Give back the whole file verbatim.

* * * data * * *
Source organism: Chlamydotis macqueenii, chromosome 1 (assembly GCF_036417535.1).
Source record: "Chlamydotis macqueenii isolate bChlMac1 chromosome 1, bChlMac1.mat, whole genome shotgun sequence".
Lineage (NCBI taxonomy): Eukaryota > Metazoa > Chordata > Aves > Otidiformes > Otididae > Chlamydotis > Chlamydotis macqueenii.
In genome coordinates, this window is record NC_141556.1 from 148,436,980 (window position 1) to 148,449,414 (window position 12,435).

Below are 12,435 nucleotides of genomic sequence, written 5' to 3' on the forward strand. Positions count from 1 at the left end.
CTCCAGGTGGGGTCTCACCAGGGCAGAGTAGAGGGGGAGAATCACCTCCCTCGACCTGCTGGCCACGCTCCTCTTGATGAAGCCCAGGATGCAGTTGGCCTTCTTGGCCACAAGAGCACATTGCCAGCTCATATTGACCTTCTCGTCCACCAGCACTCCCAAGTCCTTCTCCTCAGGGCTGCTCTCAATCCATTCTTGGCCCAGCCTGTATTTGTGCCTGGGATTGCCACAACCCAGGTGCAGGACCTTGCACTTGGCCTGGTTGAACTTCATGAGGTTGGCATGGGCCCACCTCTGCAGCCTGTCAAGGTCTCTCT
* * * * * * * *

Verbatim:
Source organism: Chlamydotis macqueenii, chromosome 1 (assembly GCF_036417535.1).
Source record: "Chlamydotis macqueenii isolate bChlMac1 chromosome 1, bChlMac1.mat, whole genome shotgun sequence".
Lineage (NCBI taxonomy): Eukaryota > Metazoa > Chordata > Aves > Otidiformes > Otididae > Chlamydotis > Chlamydotis macqueenii.
In genome coordinates, this window is record NC_141556.1 from 148,436,980 (window position 1) to 148,449,414 (window position 12,435).

Below are 12,435 nucleotides of genomic sequence, written 5' to 3' on the forward strand. Positions count from 1 at the left end.
CTCCAGGTGGGGTCTCACCAGGGCAGAGTAGAGGGGGAGAATCACCTCCCTCGACCTGCTGGCCACGCTCCTCTTGATGAAGCCCAGGATGCAGTTGGCCTTCTTGGCCACAAGAGCACATTGCCAGCTCATATTGACCTTCTCGTCCACCAGCACTCCCAAGTCCTTCTCCTCAGGGCTGCTCTCAATCCATTCTTGGCCCAGCCTGTATTTGTGCCTGGGATTGCCACAACCCAGGTGCAGGACCTTGCACTTGGCCTGGTTGAACTTCATGAGGTTGGCATGGGCCCACCTCTGCAGCCTGTCAAGGTCTCTCT